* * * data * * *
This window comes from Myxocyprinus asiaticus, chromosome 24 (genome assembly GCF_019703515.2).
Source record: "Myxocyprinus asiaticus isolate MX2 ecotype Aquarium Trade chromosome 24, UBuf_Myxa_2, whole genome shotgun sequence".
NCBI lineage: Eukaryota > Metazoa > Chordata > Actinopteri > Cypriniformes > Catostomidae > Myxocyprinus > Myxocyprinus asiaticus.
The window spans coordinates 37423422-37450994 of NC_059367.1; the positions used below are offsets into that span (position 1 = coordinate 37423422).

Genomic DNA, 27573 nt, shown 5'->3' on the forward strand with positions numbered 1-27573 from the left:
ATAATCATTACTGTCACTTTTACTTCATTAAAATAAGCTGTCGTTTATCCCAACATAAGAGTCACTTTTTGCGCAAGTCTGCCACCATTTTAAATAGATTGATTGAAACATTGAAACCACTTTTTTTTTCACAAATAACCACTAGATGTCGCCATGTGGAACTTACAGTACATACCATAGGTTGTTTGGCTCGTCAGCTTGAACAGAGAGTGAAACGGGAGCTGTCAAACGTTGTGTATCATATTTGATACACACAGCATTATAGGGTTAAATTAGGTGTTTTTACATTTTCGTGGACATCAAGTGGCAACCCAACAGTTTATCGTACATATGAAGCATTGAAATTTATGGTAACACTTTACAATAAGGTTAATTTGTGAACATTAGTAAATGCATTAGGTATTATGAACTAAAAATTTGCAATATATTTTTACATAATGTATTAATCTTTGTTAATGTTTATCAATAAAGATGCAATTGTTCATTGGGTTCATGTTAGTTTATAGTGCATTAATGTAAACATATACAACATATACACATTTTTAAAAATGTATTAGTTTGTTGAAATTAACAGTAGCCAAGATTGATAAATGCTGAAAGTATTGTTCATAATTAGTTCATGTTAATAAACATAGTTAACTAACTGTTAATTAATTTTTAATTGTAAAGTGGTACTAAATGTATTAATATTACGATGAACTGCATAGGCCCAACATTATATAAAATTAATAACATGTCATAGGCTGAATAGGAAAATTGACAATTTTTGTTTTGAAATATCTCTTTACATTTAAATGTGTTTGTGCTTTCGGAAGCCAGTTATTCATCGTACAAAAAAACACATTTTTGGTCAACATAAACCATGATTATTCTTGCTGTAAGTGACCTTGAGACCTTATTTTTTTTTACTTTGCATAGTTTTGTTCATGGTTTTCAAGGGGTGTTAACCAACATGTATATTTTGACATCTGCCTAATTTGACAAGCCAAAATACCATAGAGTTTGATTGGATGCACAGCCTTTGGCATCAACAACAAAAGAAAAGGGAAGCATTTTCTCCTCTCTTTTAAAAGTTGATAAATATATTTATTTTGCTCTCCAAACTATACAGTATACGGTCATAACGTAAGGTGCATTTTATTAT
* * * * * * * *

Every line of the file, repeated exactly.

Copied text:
This window comes from Myxocyprinus asiaticus, chromosome 24 (genome assembly GCF_019703515.2).
Source record: "Myxocyprinus asiaticus isolate MX2 ecotype Aquarium Trade chromosome 24, UBuf_Myxa_2, whole genome shotgun sequence".
NCBI lineage: Eukaryota > Metazoa > Chordata > Actinopteri > Cypriniformes > Catostomidae > Myxocyprinus > Myxocyprinus asiaticus.
The window spans coordinates 37423422-37450994 of NC_059367.1; the positions used below are offsets into that span (position 1 = coordinate 37423422).

Genomic DNA, 27573 nt, shown 5'->3' on the forward strand with positions numbered 1-27573 from the left:
ATAATCATTACTGTCACTTTTACTTCATTAAAATAAGCTGTCGTTTATCCCAACATAAGAGTCACTTTTTGCGCAAGTCTGCCACCATTTTAAATAGATTGATTGAAACATTGAAACCACTTTTTTTTTCACAAATAACCACTAGATGTCGCCATGTGGAACTTACAGTACATACCATAGGTTGTTTGGCTCGTCAGCTTGAACAGAGAGTGAAACGGGAGCTGTCAAACGTTGTGTATCATATTTGATACACACAGCATTATAGGGTTAAATTAGGTGTTTTTACATTTTCGTGGACATCAAGTGGCAACCCAACAGTTTATCGTACATATGAAGCATTGAAATTTATGGTAACACTTTACAATAAGGTTAATTTGTGAACATTAGTAAATGCATTAGGTATTATGAACTAAAAATTTGCAATATATTTTTACATAATGTATTAATCTTTGTTAATGTTTATCAATAAAGATGCAATTGTTCATTGGGTTCATGTTAGTTTATAGTGCATTAATGTAAACATATACAACATATACACATTTTTAAAAATGTATTAGTTTGTTGAAATTAACAGTAGCCAAGATTGATAAATGCTGAAAGTATTGTTCATAATTAGTTCATGTTAATAAACATAGTTAACTAACTGTTAATTAATTTTTAATTGTAAAGTGGTACTAAATGTATTAATATTACGATGAACTGCATAGGCCCAACATTATATAAAATTAATAACATGTCATAGGCTGAATAGGAAAATTGACAATTTTTGTTTTGAAATATCTCTTTACATTTAAATGTGTTTGTGCTTTCGGAAGCCAGTTATTCATCGTACAAAAAAACACATTTTTGGTCAACATAAACCATGATTATTCTTGCTGTAAGTGACCTTGAGACCTTATTTTTTTTTACTTTGCATAGTTTTGTTCATGGTTTTCAAGGGGTGTTAACCAACATGTATATTTTGACATCTGCCTAATTTGACAAGCCAAAATACCATAGAGTTTGATTGGATGCACAGCCTTTGGCATCAACAACAAAAGAAAAGGGAAGCATTTTCTCCTCTCTTTTAAAAGTTGATAAATATATTTATTTTGCTCTCCAAACTATACAGTATACGGTCATAACGTAAGGTGCATTTTATTAT